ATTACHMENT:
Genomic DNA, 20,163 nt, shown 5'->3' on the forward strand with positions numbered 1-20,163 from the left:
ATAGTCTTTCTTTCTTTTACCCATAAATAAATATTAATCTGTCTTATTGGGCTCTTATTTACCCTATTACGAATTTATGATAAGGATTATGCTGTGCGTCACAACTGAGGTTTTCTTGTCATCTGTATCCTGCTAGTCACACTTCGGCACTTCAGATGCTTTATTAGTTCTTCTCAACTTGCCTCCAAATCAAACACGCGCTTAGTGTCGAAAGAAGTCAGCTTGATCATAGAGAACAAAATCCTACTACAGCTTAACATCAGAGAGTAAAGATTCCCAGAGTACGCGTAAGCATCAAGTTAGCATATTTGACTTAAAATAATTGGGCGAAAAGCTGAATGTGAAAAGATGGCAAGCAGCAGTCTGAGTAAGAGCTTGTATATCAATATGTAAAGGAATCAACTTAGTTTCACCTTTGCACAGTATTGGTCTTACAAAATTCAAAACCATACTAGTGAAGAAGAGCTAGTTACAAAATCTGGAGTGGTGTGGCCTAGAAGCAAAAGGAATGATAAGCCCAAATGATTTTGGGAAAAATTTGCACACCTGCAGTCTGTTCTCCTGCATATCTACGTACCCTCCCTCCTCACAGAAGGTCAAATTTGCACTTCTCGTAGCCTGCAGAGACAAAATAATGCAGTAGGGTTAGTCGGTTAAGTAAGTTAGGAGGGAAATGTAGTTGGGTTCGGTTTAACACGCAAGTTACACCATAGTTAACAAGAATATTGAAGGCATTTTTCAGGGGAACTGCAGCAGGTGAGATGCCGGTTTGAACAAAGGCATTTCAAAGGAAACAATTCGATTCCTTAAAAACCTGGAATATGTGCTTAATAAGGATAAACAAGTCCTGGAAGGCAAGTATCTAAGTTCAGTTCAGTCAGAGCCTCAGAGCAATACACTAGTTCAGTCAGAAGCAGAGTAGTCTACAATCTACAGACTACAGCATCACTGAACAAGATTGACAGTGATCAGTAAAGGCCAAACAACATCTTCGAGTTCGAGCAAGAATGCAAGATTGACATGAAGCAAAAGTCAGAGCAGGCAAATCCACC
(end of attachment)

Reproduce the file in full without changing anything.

Genomic DNA, 20,163 nt, shown 5'->3' on the forward strand with positions numbered 1-20,163 from the left:
ATAGTCTTTCTTTCTTTTACCCATAAATAAATATTAATCTGTCTTATTGGGCTCTTATTTACCCTATTACGAATTTATGATAAGGATTATGCTGTGCGTCACAACTGAGGTTTTCTTGTCATCTGTATCCTGCTAGTCACACTTCGGCACTTCAGATGCTTTATTAGTTCTTCTCAACTTGCCTCCAAATCAAACACGCGCTTAGTGTCGAAAGAAGTCAGCTTGATCATAGAGAACAAAATCCTACTACAGCTTAACATCAGAGAGTAAAGATTCCCAGAGTACGCGTAAGCATCAAGTTAGCATATTTGACTTAAAATAATTGGGCGAAAAGCTGAATGTGAAAAGATGGCAAGCAGCAGTCTGAGTAAGAGCTTGTATATCAATATGTAAAGGAATCAACTTAGTTTCACCTTTGCACAGTATTGGTCTTACAAAATTCAAAACCATACTAGTGAAGAAGAGCTAGTTACAAAATCTGGAGTGGTGTGGCCTAGAAGCAAAAGGAATGATAAGCCCAAATGATTTTGGGAAAAATTTGCACACCTGCAGTCTGTTCTCCTGCATATCTACGTACCCTCCCTCCTCACAGAAGGTCAAATTTGCACTTCTCGTAGCCTGCAGAGACAAAATAATGCAGTAGGGTTAGTCGGTTAAGTAAGTTAGGAGGGAAATGTAGTTGGGTTCGGTTTAACACGCAAGTTACACCATAGTTAACAAGAATATTGAAGGCATTTTTCAGGGGAACTGCAGCAGGTGAGATGCCGGTTTGAACAAAGGCATTTCAAAGGAAACAATTCGATTCCTTAAAAACCTGGAATATGTGCTTAATAAGGATAAACAAGTCCTGGAAGGCAAGTATCTAAGTTCAGTTCAGTCAGAGCCTCAGAGCAATACACTAGTTCAGTCAGAAGCAGAGTAGTCTACAATCTACAGACTACAGCATCACTGAACAAGATTGACAGTGATCAGTAAAGGCCAAACAACATCTTCGAGTTCGAGCAAGAATGCAAGATTGACATGAAGCAAAAGTCAGAGCAGGCAAATCCACC